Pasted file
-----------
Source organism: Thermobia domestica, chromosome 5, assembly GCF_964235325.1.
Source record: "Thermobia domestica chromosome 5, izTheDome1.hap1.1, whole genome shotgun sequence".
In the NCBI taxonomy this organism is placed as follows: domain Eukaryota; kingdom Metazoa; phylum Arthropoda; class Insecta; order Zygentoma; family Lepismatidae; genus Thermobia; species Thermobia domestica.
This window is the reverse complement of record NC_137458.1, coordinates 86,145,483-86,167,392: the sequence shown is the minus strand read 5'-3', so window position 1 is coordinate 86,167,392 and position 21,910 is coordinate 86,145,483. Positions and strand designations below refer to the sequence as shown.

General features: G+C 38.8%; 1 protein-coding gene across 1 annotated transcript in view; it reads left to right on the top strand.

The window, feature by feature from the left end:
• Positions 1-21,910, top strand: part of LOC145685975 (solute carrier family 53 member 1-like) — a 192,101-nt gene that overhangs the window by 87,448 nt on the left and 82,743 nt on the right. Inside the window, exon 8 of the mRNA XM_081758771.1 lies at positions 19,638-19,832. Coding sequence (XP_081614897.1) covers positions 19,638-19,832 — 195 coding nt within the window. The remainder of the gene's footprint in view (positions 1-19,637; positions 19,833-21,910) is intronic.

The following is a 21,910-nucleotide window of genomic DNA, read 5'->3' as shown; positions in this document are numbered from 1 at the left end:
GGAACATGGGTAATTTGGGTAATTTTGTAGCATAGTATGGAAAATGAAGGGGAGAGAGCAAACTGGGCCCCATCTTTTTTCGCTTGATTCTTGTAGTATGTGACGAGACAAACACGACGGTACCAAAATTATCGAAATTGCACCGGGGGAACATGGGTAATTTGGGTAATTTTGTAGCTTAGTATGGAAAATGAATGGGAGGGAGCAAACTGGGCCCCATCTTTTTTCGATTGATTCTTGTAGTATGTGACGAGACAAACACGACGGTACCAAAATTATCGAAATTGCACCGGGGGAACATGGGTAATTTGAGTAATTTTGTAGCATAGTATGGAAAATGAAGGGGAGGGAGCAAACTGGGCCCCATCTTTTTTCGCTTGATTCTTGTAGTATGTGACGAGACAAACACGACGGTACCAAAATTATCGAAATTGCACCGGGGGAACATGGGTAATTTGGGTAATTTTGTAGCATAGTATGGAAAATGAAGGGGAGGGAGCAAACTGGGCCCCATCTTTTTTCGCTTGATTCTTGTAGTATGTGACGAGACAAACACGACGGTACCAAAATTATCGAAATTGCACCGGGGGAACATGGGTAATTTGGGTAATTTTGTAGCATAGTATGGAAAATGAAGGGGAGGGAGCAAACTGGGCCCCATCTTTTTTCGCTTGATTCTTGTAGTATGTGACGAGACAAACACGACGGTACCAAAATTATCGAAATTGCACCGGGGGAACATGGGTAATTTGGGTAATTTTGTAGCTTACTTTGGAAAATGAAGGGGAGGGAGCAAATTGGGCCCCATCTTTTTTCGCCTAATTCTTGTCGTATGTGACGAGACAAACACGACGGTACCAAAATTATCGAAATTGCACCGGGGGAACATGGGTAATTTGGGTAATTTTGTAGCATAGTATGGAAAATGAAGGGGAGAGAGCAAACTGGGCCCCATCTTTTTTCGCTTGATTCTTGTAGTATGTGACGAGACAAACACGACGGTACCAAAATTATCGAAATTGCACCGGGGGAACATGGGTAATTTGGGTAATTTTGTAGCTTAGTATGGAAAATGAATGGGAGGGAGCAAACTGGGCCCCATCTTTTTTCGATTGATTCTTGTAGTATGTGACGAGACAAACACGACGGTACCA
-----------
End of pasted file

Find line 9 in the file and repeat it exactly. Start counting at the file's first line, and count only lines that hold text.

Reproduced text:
GGAACATGGGTAATTTGGGTAATTTTGTAGCATAGTATGGAAAATGAAGGGGAGAGAGCAAACTGGGCCCCATCTTTTTTCGCTTGATTCTTGTAGTATGTGACGAGACAAACACGACGGTACCAAAATTATCGAAATTGCACCGGGGGAACATGGGTAATTTGGGTAATTTTGTAGCTTAGTATGGAAAATGAATGGGAGGGAGCAAACTGGGCCCCATCTTTTTTCGATTGATTCTTGTAGTATGTGACGAGACAAACACGACGGTACCAAAATTATCGAAATTGCACCGGGGGAACATGGGTAATTTGAGTAATTTTGTAGCATAGTATGGAAAATGAAGGGGAGGGAGCAAACTGGGCCCCATCTTTTTTCGCTTGATTCTTGTAGTATGTGACGAGACAAACACGACGGTACCAAAATTATCGAAATTGCACCGGGGGAACATGGGTAATTTGGGTAATTTTGTAGCATAGTATGGAAAATGAAGGGGAGGGAGCAAACTGGGCCCCATCTTTTTTCGCTTGATTCTTGTAGTATGTGACGAGACAAACACGACGGTACCAAAATTATCGAAATTGCACCGGGGGAACATGGGTAATTTGGGTAATTTTGTAGCATAGTATGGAAAATGAAGGGGAGGGAGCAAACTGGGCCCCATCTTTTTTCGCTTGATTCTTGTAGTATGTGACGAGACAAACACGACGGTACCAAAATTATCGAAATTGCACCGGGGGAACATGGGTAATTTGGGTAATTTTGTAGCTTACTTTGGAAAATGAAGGGGAGGGAGCAAATTGGGCCCCATCTTTTTTCGCCTAATTCTTGTCGTATGTGACGAGACAAACACGACGGTACCAAAATTATCGAAATTGCACCGGGGGAACATGGGTAATTTGGGTAATTTTGTAGCATAGTATGGAAAATGAAGGGGAGAGAGCAAACTGGGCCCCATCTTTTTTCGCTTGATTCTTGTAGTATGTGACGAGACAAACACGACGGTACCAAAATTATCGAAATTGCACCGGGGGAACATGGGTAATTTGGGTAATTTTGTAGCTTAGTATGGAAAATGAATGGGAGGGAGCAAACTGGGCCCCATCTTTTTTCGATTGATTCTTGTAGTATGTGACGAGACAAACACGACGGTACCA